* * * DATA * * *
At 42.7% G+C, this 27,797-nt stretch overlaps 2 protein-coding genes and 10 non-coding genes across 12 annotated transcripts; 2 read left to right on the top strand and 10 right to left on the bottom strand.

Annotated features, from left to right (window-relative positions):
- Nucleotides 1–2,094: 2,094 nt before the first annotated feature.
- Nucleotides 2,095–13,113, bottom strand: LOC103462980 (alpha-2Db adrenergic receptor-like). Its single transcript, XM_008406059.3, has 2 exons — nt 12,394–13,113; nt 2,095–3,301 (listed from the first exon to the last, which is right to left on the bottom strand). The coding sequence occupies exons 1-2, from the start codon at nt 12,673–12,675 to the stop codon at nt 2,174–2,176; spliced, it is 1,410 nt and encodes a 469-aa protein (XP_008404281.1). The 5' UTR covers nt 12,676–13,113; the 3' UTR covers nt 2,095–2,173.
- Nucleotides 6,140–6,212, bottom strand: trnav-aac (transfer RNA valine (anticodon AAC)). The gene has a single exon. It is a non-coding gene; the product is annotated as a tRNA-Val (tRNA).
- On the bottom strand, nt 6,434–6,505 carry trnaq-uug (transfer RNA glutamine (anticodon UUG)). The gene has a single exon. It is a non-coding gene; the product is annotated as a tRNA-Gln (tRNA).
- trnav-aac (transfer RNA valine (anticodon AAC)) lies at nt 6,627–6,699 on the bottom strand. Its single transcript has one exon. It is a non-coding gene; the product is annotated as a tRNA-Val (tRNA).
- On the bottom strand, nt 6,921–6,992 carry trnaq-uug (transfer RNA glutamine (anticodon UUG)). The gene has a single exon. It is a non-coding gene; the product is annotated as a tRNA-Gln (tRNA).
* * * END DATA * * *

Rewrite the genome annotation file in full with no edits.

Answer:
At 42.7% G+C, this 27,797-nt stretch overlaps 2 protein-coding genes and 10 non-coding genes across 12 annotated transcripts; 2 read left to right on the top strand and 10 right to left on the bottom strand.

Annotated features, from left to right (window-relative positions):
- Nucleotides 1–2,094: 2,094 nt before the first annotated feature.
- Nucleotides 2,095–13,113, bottom strand: LOC103462980 (alpha-2Db adrenergic receptor-like). Its single transcript, XM_008406059.3, has 2 exons — nt 12,394–13,113; nt 2,095–3,301 (listed from the first exon to the last, which is right to left on the bottom strand). The coding sequence occupies exons 1-2, from the start codon at nt 12,673–12,675 to the stop codon at nt 2,174–2,176; spliced, it is 1,410 nt and encodes a 469-aa protein (XP_008404281.1). The 5' UTR covers nt 12,676–13,113; the 3' UTR covers nt 2,095–2,173.
- Nucleotides 6,140–6,212, bottom strand: trnav-aac (transfer RNA valine (anticodon AAC)). The gene has a single exon. It is a non-coding gene; the product is annotated as a tRNA-Val (tRNA).
- On the bottom strand, nt 6,434–6,505 carry trnaq-uug (transfer RNA glutamine (anticodon UUG)). The gene has a single exon. It is a non-coding gene; the product is annotated as a tRNA-Gln (tRNA).
- trnav-aac (transfer RNA valine (anticodon AAC)) lies at nt 6,627–6,699 on the bottom strand. Its single transcript has one exon. It is a non-coding gene; the product is annotated as a tRNA-Val (tRNA).
- On the bottom strand, nt 6,921–6,992 carry trnaq-uug (transfer RNA glutamine (anticodon UUG)). The gene has a single exon. It is a non-coding gene; the product is annotated as a tRNA-Gln (tRNA).